The battlefield was in Coruscant orbit, and the orbital height was not that great. Assuming an Earth-size Coruscant, then the orbital height ought to have been significantly less than that of ISS (which averages 356km (220mi) . . . currently 353km), judging from eyeball estimation.

However, the vessels were not moving at an expected orbital speed, one which would show motion relative to the planet. If anything, they were in a very low stationary orbit, presumably over the area of the Senate and Chancellor's location.

This has some intriguing implications. For instance, I've noted previously that:

A ballistic re-entry from standard orbital velocities (i.e. somewhere in the 25,000km/hr range or less) usually produces temperatures in the 3000ÂșC range.


However, if this wasn't a ballistic re-entry from orbital speed, then the temperature ought to have been significantly less. I mean, sure, the ship was de-orbiting, but it's not like she was hitting the atmosphere at 25,000km/hr (15,500mph) as she would've had she de-orbited while at orbital velocity.

I'm curious to know just what an object dropping like a brick from the sky would end up at, speed-wise. If the battle occurred at 100 - 200km above the surface, then the force of gravity at that height would be about 95% of standard surface gravity, so the ship could definitely have accelerated. I'll get around to doing the math later.

(Incidentally, while many have complained about the shifting angle of gravity in the film, it actually made a fair bit of sense. However, the ship would've had to have been at some sort of reverse thrust status when her nose pitched down to cause everything to fall forward . . . had she been in freefall, the apparent gravity on board the ship would've been zero, and Invisible Hand would've been Vomit Comet.)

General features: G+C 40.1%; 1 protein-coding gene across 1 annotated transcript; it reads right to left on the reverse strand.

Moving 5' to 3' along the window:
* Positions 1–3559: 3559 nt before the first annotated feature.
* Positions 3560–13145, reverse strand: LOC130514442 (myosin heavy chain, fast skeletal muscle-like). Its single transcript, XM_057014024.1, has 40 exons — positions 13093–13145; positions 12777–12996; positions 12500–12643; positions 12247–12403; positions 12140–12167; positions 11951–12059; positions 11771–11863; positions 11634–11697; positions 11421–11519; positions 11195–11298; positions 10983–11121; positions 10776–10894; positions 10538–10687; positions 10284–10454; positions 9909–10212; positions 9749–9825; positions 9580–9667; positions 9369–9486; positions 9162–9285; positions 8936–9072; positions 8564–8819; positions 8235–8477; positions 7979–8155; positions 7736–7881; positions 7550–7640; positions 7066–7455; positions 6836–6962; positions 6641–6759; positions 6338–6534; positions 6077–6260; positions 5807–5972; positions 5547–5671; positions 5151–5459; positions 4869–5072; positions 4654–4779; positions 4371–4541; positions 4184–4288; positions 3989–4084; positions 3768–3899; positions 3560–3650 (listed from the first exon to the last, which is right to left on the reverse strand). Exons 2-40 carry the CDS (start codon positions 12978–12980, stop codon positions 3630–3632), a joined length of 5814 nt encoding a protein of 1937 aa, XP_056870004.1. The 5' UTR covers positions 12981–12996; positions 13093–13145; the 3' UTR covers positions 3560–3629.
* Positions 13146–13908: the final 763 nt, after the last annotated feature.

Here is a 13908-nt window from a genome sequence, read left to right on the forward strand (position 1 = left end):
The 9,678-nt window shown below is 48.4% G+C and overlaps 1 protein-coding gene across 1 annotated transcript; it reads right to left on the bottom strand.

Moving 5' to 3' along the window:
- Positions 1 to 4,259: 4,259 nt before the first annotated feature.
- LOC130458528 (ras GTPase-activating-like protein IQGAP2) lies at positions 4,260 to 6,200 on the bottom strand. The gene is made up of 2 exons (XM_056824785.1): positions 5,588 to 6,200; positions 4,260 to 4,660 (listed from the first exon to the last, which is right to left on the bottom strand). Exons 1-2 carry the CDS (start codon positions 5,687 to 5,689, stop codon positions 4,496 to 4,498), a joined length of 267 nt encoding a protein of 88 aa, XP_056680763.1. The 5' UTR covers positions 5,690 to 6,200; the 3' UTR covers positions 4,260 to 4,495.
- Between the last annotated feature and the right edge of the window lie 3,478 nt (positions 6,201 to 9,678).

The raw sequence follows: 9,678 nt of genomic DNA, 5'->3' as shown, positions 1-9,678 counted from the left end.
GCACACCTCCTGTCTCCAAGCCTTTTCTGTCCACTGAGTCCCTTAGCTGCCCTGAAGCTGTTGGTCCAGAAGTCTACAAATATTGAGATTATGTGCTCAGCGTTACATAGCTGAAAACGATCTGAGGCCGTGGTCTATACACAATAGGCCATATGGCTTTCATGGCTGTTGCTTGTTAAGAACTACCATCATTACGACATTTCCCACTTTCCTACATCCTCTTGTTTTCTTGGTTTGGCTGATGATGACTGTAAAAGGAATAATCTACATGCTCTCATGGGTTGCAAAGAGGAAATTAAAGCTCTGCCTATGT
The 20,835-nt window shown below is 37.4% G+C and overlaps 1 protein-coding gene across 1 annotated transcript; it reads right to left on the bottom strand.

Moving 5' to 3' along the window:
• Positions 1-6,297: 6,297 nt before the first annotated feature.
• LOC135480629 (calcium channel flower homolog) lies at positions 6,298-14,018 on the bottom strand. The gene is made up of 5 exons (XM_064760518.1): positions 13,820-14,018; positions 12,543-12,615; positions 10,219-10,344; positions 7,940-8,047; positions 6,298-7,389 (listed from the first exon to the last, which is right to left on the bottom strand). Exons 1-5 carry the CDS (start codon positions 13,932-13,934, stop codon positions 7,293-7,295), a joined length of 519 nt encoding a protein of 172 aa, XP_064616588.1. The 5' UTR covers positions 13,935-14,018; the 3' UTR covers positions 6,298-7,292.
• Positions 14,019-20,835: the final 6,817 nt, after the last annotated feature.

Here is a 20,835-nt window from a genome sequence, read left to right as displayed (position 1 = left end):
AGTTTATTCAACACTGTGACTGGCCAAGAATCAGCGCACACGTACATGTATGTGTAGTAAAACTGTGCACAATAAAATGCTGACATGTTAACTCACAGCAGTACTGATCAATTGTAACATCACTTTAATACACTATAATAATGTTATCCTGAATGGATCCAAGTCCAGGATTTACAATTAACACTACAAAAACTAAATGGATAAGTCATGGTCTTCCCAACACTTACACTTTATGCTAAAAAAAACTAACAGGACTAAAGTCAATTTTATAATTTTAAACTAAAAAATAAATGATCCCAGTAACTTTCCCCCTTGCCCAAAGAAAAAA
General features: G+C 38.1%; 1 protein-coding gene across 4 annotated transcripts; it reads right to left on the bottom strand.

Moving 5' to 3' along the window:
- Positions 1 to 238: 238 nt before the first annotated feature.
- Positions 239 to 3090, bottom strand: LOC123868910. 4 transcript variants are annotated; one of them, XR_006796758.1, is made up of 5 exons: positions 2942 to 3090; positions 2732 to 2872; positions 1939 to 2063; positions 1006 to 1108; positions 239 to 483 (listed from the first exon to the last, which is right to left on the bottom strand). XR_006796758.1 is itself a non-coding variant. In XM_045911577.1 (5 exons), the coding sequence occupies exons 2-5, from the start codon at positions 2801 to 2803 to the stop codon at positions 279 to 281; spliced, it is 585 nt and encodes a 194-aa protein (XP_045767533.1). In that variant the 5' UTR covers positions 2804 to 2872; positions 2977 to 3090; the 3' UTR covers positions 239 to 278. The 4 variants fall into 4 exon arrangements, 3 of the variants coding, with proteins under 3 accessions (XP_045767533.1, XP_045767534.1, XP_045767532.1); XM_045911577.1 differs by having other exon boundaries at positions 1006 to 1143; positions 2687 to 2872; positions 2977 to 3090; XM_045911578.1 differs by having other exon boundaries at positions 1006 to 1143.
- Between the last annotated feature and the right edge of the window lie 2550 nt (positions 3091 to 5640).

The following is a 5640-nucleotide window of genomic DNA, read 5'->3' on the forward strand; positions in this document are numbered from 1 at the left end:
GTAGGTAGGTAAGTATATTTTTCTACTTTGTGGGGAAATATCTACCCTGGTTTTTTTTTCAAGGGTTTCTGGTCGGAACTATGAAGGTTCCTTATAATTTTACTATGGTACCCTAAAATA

(Also, some orbit video from the space station is visible here.)

2005-07-26

The Shuttle Returns to Space

Congratulations to NASA and Cdr. Collins of the Discovery OV-103 . . . a ship that hardly shows her almost-22 years of age.

"These shuttles . . . they are formidable vessels?"
"Oh yeah."

There's also a bittersweet irony . . . after Challenger, the first ship to launch was Discovery. Now, once again after Columbia, she's the first ship to go up after the loss of one of her sisters.

Though I hope Discovery, Endeavour, and Atlantis the very best, one wonders . . . if anything happens to Discovery between now and her retirement circa age 27, what ship would they send up first?

The truth is, probably none at all.

Godspeed Discovery, and get home safe.

2005-07-20

RIP Jimmy Doohan

1920-2005

I Sense Much Wank in You